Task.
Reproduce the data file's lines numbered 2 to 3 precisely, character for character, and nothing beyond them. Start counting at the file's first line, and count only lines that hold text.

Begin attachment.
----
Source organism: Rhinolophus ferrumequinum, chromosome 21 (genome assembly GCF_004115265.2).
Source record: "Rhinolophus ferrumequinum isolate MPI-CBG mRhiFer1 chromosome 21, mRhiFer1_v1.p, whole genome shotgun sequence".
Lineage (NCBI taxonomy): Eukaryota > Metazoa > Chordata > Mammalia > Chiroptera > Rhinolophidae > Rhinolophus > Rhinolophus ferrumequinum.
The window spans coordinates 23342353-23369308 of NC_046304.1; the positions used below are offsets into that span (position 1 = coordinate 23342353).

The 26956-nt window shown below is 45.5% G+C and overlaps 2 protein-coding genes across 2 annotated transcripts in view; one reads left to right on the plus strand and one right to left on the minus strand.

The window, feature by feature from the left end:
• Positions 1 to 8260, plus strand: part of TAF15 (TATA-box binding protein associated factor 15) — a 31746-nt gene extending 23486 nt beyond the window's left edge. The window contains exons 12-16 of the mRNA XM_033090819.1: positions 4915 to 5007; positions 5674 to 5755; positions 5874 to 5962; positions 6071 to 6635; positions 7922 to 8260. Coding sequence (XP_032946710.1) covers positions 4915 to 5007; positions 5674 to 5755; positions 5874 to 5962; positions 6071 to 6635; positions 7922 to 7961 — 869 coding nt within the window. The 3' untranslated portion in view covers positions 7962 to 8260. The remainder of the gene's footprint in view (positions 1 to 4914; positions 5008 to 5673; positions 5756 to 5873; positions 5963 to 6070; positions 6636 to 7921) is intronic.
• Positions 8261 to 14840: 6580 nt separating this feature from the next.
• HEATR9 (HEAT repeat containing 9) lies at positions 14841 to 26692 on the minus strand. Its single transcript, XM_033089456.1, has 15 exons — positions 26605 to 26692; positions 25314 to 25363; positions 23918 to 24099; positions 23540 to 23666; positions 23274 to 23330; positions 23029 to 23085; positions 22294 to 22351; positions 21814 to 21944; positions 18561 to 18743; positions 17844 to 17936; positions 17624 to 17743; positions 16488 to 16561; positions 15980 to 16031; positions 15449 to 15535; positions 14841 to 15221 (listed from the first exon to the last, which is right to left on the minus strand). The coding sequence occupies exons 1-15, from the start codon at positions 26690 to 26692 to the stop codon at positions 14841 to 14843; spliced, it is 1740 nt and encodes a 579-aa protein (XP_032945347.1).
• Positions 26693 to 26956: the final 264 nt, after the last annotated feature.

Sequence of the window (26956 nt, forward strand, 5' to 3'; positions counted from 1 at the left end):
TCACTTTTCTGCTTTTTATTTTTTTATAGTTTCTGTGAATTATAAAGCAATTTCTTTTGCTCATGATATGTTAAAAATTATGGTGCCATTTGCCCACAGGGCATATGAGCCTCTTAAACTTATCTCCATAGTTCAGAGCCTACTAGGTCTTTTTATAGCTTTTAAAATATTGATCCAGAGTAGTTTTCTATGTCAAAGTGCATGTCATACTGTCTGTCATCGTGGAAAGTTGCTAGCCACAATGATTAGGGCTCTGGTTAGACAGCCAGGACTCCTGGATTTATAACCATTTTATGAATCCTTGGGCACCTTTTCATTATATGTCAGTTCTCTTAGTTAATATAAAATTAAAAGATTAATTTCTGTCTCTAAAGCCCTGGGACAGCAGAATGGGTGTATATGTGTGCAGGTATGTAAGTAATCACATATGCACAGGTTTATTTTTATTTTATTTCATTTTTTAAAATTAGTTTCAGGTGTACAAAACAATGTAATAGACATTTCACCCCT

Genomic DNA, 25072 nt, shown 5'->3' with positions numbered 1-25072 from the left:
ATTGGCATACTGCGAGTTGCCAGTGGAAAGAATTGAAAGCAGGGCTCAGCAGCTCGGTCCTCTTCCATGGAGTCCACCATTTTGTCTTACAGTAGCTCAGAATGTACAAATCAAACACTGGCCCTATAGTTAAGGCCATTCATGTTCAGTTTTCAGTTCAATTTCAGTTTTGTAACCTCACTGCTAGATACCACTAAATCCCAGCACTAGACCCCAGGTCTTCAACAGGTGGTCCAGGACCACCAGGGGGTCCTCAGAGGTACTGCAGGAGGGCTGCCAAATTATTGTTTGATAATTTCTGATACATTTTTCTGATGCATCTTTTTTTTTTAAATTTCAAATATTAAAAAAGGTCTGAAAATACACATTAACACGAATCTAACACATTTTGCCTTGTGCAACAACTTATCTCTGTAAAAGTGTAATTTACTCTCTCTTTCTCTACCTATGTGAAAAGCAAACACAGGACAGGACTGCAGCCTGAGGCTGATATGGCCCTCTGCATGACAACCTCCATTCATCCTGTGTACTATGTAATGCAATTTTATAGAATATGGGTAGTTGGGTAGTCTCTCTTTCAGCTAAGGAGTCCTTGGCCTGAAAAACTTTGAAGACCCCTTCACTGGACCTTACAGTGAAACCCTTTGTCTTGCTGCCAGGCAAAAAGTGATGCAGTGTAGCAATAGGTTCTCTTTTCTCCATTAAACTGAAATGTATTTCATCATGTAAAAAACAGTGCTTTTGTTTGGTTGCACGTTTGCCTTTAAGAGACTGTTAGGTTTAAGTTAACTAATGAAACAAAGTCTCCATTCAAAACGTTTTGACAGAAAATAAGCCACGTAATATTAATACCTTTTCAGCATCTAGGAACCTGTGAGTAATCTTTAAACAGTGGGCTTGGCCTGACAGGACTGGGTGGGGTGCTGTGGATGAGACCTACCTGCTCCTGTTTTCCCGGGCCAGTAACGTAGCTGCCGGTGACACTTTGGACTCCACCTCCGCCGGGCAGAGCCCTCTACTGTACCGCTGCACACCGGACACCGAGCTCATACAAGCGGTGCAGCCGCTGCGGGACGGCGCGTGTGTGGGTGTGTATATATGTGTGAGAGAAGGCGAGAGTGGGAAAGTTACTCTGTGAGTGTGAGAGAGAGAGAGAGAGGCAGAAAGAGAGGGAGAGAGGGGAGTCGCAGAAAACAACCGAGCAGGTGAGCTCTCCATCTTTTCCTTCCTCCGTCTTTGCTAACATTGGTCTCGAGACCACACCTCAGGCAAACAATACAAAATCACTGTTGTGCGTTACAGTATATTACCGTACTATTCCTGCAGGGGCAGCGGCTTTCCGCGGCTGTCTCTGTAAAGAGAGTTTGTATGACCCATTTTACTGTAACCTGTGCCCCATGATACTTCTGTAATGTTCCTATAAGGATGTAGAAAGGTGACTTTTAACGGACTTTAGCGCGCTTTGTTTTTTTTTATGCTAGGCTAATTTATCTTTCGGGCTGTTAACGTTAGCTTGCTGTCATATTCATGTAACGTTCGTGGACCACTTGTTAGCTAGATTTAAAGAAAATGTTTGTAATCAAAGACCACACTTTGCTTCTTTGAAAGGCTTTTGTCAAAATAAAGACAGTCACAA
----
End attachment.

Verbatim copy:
Source record: "Rhinolophus ferrumequinum isolate MPI-CBG mRhiFer1 chromosome 21, mRhiFer1_v1.p, whole genome shotgun sequence".
Lineage (NCBI taxonomy): Eukaryota > Metazoa > Chordata > Mammalia > Chiroptera > Rhinolophidae > Rhinolophus > Rhinolophus ferrumequinum.